Imagine a new drug has been invented that would save only one person, but which would take the entire health budget to administer it to them. Should you sanction the use of the drug? The pot of money is finite. All other resources will be diverted and stopped. Others will suffer, if not die, because of your decision. If you don’t give that person the new drug, they will die.
What would you choose?
This is a hard, ethical question. It strikes at the heart of how we value human life.
But we’re not in a philosophy class. This is a real world problem, where life and death are commoditised and exposed to market-thinking.
From the relatively boring problem of pricing life assurance policies, to the market for organ donations, to compensating families for the incomes lost by illness and death, to outsourcing surrogacy to developing countries, to deciding on speed limits, to figuring out whether to approve taxpayer-funded drugs to save lives, the question of the value of a human life pops up all the time for policy-makers.
Economists have studied this problem for years and in many contexts. It turns out that measurement, perspective, uncertainty, technology and politics matter most.
The value of a statistical life is what you’d give up in money terms to eliminate the possibility of something killing you, and you living a longer and more productive life as a result. It turns out that your life is worth between three million and five million euro by this measure.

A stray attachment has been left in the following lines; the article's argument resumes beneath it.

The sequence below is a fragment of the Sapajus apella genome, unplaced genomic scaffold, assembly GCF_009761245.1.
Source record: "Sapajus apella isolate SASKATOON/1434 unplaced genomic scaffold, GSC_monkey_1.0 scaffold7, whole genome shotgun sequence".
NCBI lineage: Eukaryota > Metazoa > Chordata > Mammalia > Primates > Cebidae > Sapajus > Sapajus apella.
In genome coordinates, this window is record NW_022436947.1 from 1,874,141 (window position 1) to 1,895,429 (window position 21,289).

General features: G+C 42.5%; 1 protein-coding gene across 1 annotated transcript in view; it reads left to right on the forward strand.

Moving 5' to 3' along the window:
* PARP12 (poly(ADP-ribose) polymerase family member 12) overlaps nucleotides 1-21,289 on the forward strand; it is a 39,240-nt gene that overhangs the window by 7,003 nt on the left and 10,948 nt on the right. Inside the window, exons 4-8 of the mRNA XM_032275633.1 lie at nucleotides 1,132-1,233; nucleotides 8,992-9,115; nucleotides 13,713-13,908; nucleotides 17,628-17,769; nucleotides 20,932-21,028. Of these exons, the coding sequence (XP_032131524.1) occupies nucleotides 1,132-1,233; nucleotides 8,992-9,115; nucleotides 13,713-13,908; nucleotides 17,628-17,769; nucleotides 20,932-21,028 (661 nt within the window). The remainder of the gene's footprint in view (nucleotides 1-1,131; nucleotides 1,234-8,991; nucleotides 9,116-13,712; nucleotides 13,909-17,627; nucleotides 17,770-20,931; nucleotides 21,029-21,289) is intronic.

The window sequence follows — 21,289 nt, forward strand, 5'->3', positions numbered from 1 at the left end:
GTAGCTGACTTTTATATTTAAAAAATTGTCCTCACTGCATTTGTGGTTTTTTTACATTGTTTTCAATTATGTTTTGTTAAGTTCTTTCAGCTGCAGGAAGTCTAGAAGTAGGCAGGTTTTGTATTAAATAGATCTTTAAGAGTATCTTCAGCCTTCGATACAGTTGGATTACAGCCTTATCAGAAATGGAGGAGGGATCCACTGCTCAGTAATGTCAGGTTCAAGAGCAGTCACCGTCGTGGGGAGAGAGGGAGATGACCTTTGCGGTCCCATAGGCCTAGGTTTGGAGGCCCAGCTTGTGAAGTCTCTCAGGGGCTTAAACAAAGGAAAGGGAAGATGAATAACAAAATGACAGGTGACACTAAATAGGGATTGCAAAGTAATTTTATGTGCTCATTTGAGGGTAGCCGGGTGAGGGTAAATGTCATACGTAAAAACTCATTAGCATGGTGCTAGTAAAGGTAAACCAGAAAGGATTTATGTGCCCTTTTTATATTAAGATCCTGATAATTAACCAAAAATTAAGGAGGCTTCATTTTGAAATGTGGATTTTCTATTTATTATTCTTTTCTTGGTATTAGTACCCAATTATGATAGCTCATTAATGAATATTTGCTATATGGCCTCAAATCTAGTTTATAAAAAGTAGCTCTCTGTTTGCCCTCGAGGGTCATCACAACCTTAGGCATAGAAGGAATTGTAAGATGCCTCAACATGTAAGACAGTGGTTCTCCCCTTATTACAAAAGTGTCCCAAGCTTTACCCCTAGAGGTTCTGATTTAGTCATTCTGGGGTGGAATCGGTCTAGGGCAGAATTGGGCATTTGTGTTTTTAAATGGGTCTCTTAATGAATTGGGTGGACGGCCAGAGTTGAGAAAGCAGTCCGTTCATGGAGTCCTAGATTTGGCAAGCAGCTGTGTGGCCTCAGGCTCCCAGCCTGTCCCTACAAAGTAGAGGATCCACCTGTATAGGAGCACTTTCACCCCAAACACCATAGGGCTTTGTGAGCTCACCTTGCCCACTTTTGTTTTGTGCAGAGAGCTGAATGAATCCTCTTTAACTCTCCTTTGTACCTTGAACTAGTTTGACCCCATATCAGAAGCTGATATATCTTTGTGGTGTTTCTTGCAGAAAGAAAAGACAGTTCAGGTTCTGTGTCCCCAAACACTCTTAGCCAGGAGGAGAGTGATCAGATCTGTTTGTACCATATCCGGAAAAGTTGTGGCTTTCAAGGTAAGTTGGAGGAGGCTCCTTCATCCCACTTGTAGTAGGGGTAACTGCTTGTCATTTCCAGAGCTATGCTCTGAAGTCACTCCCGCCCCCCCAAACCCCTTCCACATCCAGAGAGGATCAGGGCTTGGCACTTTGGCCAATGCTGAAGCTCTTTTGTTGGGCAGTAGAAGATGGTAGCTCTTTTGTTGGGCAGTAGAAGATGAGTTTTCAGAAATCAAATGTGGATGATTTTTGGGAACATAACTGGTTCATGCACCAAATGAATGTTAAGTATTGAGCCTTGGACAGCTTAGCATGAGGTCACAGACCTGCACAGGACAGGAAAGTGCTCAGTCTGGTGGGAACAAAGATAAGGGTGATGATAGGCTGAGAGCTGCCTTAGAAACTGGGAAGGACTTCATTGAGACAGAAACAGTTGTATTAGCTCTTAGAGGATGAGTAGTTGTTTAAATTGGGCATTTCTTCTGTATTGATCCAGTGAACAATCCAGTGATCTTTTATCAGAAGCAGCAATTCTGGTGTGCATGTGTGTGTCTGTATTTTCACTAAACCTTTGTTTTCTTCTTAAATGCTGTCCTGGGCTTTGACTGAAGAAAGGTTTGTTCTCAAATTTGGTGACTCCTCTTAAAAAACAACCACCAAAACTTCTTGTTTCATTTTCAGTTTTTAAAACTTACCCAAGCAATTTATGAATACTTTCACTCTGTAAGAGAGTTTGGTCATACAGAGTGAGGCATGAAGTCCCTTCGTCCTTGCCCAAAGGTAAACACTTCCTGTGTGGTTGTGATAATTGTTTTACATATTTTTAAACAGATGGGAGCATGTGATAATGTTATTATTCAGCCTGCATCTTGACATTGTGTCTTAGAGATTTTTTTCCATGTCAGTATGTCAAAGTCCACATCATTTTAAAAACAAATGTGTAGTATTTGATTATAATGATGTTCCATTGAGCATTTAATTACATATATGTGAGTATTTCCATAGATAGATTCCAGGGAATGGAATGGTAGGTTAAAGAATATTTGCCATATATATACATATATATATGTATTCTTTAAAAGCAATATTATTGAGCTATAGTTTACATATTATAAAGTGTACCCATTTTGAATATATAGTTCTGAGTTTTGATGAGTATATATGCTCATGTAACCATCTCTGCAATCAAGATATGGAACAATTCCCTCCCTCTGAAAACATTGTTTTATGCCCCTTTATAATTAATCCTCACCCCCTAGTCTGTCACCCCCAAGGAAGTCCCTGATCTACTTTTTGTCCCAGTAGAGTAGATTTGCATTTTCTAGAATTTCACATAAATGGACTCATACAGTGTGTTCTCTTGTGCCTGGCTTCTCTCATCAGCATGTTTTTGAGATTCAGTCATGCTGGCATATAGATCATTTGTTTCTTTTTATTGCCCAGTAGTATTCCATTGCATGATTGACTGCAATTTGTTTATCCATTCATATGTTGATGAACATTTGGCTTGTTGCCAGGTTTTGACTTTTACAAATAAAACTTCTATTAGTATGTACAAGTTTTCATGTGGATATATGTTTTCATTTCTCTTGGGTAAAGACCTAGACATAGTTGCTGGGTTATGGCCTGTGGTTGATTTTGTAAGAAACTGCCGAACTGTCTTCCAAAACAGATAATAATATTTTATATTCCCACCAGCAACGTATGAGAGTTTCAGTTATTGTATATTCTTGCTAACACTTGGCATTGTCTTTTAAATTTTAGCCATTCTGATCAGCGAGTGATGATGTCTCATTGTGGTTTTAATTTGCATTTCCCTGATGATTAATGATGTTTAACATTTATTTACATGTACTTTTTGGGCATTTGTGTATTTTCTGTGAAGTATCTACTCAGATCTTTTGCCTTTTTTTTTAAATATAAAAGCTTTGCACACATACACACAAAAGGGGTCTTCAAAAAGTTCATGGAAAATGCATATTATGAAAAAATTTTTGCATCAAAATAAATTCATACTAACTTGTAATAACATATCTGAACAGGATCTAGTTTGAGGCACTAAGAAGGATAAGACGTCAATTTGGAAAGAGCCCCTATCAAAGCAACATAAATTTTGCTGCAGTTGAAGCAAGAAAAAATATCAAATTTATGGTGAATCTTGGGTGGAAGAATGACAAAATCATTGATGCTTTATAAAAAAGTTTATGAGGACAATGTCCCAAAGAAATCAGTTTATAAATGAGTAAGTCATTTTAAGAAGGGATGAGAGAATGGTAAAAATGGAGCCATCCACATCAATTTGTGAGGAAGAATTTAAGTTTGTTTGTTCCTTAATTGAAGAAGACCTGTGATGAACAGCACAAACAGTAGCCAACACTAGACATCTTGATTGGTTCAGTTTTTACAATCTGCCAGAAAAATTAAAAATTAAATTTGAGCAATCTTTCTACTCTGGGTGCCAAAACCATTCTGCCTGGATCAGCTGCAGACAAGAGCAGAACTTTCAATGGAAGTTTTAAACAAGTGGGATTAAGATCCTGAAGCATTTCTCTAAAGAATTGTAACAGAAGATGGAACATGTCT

That’s if you’re perfectly healthy. What if you’re sick, and a drug can make you better? One way to think about funding the intervention is to calculate a quality-adjusted life year measurement.
Imagine you’re a 30-year-old man with a chronic disease. Statistically, you can expect to live to 80 or so. Say you can change the quality of someone’s life and their happiness for the next 50 years dramatically with a new drug. The quality adjusted life year score goes up.
It is possible to simultaneously incorporate changes in the quantity of life and in the quality of that life, with the superiority of one technology over another expressed in terms of the quality-adjusted life years gained.
You can now compare the cost of supplying the drug with the extra ‘happiness’ (economists call this ‘utility’) in euro amounts.
Here, perspective matters a lot. Whose perspective is being taken is important.
Take the societal perspective – taxpayers are funding this intervention.
If the cost is massive, but the increase in the quality of your life is small, then perhaps society shouldn’t fund the drug.
What if introducing the drug changes both the direct and indirect costs of making you better, but it makes you more productive, allows you to pay more tax, invest and save more, and so forth? All of these are considerations in allowing the introduction of a new health technology like a drug.
There will typically be a ‘threshold’ you have to meet in terms of the cost per quality-adjusted life year.
In Ireland, that threshold is €45,000 per quality-adjusted life year, and is more generous than other jurisdictions, meaning we’ll typically fund more interventions than in, say, Britain or France.
Now change the perspective to the individual. The calculation might work for a very rich person, but not for a poor one, which is why, in the US, the cost of end-of-life care for very wealthy individuals has skyrocketed.
Now, take the perspective of the future.